Article Title: “A Simple Recipe for Writing Success”: How To Write Creatively (from Online Creative Writing Course)
Author: Craig Lock
Category (key words): Writing, Creative Writing, Writing Hints/Tips, Writing Course, Creative Writing Course
Web sites: http://www.amazon.com/s/ref=la_B005GGMAW4_sr?rh=i%3Abooks&field-author=Craig+Lock
The submitter’s blogs (with extracts from his various writings: articles, books and new manuscripts) are at www.http://creativewritingcourse.blogtown.co.nz
www.nzwriter.wordpress.comand his various other blogs at http://craigsblogs.wordpress.com
Other Articles are available at: http://www.selfgrowth.com/articles/user/15565 and http://www.ideamarketers.com/library/profile.cfm?writerid=981
(Personal growth, self help, writing, internet marketing, spiritual, ‘spiritual writings’ (how ‘airey-fairey’), words of inspiration and money management, how boring now, craig!)
This piece (as with all my articles) may be freely reproduced, electronically or in printWe hope that the following article (which is an extract from our online creative writing course) may be informative and helpful to your e-zine readers, or on your web site. If it helps others “out there” in any way, then we’re happy.
“We share what we know, so that we all may grow.”
Sharing Some Writing Tips: “A Simple Recipe* for Writing Success” (extracted from Online Creative Writing Course)
* That’s a metaphor, btw
“It’s easy being a writer… the hardest part is figuring how to make a living whilst one does so.”
“I got sick and tired of waiting for writing success… so just carried on without it.”
“Writing to me is like gasoline to an automobile, without it I would be immobilized.”
Carla J. Curtis, The Inspirational Literary Entrepreneur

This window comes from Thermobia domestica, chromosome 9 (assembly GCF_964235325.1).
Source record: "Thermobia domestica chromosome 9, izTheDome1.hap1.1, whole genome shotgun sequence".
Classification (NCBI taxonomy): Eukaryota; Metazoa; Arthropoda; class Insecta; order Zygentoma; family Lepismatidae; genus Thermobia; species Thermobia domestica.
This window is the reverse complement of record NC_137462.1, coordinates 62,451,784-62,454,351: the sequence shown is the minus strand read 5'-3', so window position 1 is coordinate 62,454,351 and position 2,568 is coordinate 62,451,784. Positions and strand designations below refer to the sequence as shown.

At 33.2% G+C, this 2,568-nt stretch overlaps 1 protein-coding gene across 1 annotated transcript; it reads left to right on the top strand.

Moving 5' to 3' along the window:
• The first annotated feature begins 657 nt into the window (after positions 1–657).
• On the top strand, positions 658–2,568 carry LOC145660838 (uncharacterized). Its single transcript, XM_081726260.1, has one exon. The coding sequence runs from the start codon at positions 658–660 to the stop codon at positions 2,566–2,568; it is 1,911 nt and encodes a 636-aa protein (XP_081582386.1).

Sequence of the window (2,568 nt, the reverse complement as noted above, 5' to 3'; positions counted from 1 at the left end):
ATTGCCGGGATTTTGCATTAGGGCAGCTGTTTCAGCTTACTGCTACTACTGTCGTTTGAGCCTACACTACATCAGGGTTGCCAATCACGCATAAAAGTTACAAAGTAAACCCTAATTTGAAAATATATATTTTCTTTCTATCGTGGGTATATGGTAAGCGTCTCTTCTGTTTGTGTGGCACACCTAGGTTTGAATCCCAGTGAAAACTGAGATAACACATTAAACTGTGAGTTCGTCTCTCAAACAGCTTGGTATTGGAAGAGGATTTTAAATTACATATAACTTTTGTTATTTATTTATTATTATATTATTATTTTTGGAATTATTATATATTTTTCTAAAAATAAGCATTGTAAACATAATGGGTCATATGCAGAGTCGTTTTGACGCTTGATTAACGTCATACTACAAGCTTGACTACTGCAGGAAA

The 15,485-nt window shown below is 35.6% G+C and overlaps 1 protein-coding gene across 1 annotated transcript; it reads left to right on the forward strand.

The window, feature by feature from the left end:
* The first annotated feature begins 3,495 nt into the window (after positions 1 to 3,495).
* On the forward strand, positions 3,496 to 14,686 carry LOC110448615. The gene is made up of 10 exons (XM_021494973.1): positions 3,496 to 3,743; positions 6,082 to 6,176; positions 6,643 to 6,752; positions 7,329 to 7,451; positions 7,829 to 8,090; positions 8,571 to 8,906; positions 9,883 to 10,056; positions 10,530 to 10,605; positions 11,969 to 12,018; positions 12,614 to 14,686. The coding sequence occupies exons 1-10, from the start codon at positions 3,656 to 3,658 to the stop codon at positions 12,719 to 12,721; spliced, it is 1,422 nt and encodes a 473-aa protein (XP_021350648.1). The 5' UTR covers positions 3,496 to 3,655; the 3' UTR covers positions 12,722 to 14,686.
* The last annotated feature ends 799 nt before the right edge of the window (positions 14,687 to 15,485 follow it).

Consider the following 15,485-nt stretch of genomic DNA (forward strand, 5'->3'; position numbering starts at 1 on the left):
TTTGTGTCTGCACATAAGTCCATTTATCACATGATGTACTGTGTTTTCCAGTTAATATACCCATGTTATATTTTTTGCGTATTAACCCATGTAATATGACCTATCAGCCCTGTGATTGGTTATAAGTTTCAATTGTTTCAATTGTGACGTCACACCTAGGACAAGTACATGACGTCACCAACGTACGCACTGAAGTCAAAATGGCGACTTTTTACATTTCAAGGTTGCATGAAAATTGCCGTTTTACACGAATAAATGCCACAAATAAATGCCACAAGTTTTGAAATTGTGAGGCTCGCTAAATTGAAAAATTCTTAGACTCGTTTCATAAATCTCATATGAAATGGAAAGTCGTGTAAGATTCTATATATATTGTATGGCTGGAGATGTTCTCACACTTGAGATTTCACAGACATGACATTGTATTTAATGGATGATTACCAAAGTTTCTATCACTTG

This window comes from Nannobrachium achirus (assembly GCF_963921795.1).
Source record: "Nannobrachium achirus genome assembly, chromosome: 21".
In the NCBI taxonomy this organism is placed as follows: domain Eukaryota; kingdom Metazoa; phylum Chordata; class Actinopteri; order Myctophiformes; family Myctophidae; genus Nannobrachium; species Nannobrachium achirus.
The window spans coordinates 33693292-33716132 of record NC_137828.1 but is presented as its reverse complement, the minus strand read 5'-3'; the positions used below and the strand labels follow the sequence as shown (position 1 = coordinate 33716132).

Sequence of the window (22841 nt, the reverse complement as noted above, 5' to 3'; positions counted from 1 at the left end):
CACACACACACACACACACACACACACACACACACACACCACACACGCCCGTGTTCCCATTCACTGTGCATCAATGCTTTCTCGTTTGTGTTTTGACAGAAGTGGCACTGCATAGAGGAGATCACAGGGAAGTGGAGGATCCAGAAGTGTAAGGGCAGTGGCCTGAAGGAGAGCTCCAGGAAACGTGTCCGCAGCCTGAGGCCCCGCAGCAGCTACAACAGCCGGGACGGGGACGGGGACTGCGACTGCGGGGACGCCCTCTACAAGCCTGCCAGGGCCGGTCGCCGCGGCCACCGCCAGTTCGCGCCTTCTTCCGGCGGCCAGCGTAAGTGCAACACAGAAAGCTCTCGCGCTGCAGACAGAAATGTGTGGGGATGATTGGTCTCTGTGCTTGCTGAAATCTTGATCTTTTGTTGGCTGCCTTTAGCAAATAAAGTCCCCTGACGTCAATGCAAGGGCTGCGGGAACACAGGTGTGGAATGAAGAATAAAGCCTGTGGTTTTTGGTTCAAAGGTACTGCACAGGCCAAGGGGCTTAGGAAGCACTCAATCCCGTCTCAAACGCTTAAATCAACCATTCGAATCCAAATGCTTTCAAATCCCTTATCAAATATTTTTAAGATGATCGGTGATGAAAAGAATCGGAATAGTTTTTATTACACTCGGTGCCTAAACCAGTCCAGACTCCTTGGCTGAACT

Here is a short article in the form of a bit of advice for aspiring writers, which I hope may be helpful.
My advice for aspiring writers* is as follows…
* What’s the definition of an aspiring writer? A waiter!
(Don’t worry, I was one too… though I spilt more than was left in the glass; so no wonder I just had to carry on writing!
* Write something every day. Regularity and practice makes “purrfect”.
* “Remember that getting published takes a great deal of
commitment and hard work.
* Learn patience. “Heaps!” Things move slowly in the world of publishing – usually far longer than initial promises.
* Treat writing as your career; so take it seriously.
* Learn everything you can about the writing “business” and the craft of writing… creatively, of course.
* Be open to criticism from your peers. Still far easier to
criticise than create, eh? Incidentally, there has never been a monument built honouring a critic!
* Listen to your heart, your intuition, the “core of your being” (sounds “real airy-fairy stuff” that, craig!). Write what you love – not what the MARKET wants (unless you are desperate for purely financial rewards from your writing). That’s not a “true writer”, I believe!
* Join a writers’ association and mix with other strange
“arty-farty, airy-fairy intellectual artistic/creative types”.
* “Write as you talk yourself.” – Maeve Binchy.
* Write as honestly as you can.
Writers help people to see the world differently – from the writer’s perspective. I believe that the writer’s obligation to readers is to instruct, entertain, or somehow extend one’s perceptions of life.